Given all of these benefits, why have Obama and the political establishment chosen to remain silent? The explanation has to do with retrograde and backward beliefs which have been hindering environmental progress for a generation.
If you have a justification for violence, destruction, murder, like a political statement, like war, does that make it right? Or does thinking it's right make you crazy?
Today is a very special day for the memory of my friendly acquaintance and sometimes political rival, Gatewood Galbraith.
"My 15-year old son just told me that he tried marijuana a few weeks ago with his buddies. I don't know if I should punish him or if doing so will only make him become dishonest. He said he didn't like it, but I'm not sure I believe him."
No matter what happens, Senator Paul represents a redefining of America's conservative party, and regardless of how electable he is now, his posturing should send a clear message to Democrats.
Given forty years of escalation of the war on drugs in the U.S. and around the world, the global consensus that the policy is a deadly and costly failure, and that policies that hurt our fragile economies must be fixed, we need a new Shafer Commission to develop and recommend a drug policy that saves lives.
Now that most of the world's problems are close to being resolved (except for the treaty regulating global trade in conventional arms) the United Nations can begin to focus on non-violent internal affairs in member nations such as the United States.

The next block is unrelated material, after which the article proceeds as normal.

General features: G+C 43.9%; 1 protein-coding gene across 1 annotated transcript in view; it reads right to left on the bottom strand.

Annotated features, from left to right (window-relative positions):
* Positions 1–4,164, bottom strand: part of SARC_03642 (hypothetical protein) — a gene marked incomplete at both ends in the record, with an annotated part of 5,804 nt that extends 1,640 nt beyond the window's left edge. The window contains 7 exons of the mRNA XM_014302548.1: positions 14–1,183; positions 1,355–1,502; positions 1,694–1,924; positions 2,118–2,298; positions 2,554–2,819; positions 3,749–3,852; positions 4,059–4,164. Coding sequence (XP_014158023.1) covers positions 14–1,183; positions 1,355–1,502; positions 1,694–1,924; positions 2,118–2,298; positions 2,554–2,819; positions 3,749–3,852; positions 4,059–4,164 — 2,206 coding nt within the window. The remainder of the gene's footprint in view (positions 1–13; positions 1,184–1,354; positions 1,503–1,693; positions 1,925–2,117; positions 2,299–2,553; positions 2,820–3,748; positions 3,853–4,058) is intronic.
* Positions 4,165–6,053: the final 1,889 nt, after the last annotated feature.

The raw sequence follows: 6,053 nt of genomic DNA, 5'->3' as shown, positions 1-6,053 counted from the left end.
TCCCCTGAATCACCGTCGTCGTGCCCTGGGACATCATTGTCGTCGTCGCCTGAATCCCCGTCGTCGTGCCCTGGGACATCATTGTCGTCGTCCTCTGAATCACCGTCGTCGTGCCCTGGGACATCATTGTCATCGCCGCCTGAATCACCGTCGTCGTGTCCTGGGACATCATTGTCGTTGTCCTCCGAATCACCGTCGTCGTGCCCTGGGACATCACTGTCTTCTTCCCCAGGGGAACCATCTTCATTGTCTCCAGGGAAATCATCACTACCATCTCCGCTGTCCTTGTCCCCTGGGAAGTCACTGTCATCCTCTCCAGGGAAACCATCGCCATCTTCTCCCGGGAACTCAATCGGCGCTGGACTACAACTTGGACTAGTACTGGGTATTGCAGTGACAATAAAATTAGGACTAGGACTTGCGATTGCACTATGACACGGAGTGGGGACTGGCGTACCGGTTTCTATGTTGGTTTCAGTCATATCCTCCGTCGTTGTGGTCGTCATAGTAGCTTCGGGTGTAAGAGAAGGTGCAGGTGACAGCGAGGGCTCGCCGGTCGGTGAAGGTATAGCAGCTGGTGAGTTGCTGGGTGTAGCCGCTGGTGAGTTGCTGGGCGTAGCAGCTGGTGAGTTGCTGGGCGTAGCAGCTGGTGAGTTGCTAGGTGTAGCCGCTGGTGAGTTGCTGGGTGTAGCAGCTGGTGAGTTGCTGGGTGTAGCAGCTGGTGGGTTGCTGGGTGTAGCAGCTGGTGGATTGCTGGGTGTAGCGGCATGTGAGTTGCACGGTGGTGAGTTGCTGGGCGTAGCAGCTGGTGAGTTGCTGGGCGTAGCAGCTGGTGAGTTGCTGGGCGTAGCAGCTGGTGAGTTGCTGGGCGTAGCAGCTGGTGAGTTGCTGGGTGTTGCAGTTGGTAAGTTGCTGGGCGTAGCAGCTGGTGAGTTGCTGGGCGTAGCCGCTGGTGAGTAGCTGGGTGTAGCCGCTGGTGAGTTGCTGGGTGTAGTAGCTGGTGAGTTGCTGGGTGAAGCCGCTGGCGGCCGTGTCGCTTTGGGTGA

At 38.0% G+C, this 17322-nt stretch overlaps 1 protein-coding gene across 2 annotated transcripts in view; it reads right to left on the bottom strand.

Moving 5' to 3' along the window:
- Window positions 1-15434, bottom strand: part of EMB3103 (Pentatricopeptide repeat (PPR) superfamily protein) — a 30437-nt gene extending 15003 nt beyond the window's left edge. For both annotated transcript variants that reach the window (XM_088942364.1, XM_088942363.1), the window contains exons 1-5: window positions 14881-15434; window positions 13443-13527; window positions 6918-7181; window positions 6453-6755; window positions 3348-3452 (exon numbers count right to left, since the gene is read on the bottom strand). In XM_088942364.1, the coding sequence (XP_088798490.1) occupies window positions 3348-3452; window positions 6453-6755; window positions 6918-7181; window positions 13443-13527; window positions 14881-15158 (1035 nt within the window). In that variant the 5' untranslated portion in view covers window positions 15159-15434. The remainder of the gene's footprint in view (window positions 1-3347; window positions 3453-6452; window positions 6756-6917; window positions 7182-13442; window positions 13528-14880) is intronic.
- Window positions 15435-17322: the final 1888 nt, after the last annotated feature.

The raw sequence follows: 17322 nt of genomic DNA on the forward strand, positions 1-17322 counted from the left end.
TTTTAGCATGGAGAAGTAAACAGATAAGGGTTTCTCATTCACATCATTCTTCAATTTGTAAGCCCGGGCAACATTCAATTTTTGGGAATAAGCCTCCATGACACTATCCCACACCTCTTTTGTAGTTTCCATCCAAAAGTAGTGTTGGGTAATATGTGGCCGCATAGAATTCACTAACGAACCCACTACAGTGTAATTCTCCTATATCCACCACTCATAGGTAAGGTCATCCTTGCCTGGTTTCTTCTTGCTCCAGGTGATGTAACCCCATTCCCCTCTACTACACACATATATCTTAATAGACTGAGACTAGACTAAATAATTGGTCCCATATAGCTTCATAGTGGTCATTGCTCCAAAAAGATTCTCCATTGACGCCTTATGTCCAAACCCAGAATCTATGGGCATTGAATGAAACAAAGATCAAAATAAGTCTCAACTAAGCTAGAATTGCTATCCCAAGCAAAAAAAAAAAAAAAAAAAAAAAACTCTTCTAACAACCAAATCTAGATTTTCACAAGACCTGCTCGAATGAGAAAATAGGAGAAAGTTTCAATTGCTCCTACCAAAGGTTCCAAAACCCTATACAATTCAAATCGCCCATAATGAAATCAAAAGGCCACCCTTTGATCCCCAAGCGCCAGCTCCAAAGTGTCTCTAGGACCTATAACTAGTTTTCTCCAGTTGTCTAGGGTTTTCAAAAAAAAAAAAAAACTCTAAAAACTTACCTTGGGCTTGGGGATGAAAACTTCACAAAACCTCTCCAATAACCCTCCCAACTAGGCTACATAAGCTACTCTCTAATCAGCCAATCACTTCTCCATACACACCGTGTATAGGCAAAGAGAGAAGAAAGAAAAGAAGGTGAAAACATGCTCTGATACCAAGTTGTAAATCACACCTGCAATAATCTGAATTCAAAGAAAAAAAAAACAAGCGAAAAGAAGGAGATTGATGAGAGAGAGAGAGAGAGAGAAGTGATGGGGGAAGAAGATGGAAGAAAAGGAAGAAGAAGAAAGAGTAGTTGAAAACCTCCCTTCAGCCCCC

People arrested by NYPD for marijuana possession have spent 5,000,000 hours in police custody over the last decade.
Sooner or later, marijuana legalization proponents will have to take responsibility for grossly misleading the public about the health harms of pot. To persuade people to legalize, they have to perpetuate the myth that marijuana is harmless.
This mayor's assumption about any person starting up a compassionate care center is that they are fronting for the illegal behavior they really want to engage in. Pretty pessimistic, Mr. Mayor. And completely absurd as well.
In 1977, New York removed criminal penalties for private possession of marijuana and made possession in public view a criminal offense. For years, there were relatively few arrests in New York for possession of marijuana in public view -- 1990 saw about 1,000. By last year, that number had skyrocketed to 45,000.
Each year the federal government confiscates about 2.4 million pounds of marijuana, which is later burned at costly "drug burns." All we have to do, as citizens of LA, is convince Republicans in D.C. to box it up and send it to us. We will make sure it is burned (just a little more slowly).
What could possibly be the federal government's objection to letting the public know that about the health benefits of medical marijuana?
Will Jerry Brown be unopposed for reelection? Technically, no. Effectively? We'll see.
Earlier this week, while more than 200 citizen lobbyists were meeting face-to-face with their Congressional legislators in Washington, D.C. to change federal policy on medical cannabis, a series of events occurred in Florida, making that state the next political battleground on this issue.
Most Americans see the battle of medical cannabis from a distance as a ping-pong game of excuses from the federal government to deny patients access to cannabis for therapeutic use. But for millions of Americans, issues surrounding medical cannabis affect their daily lives.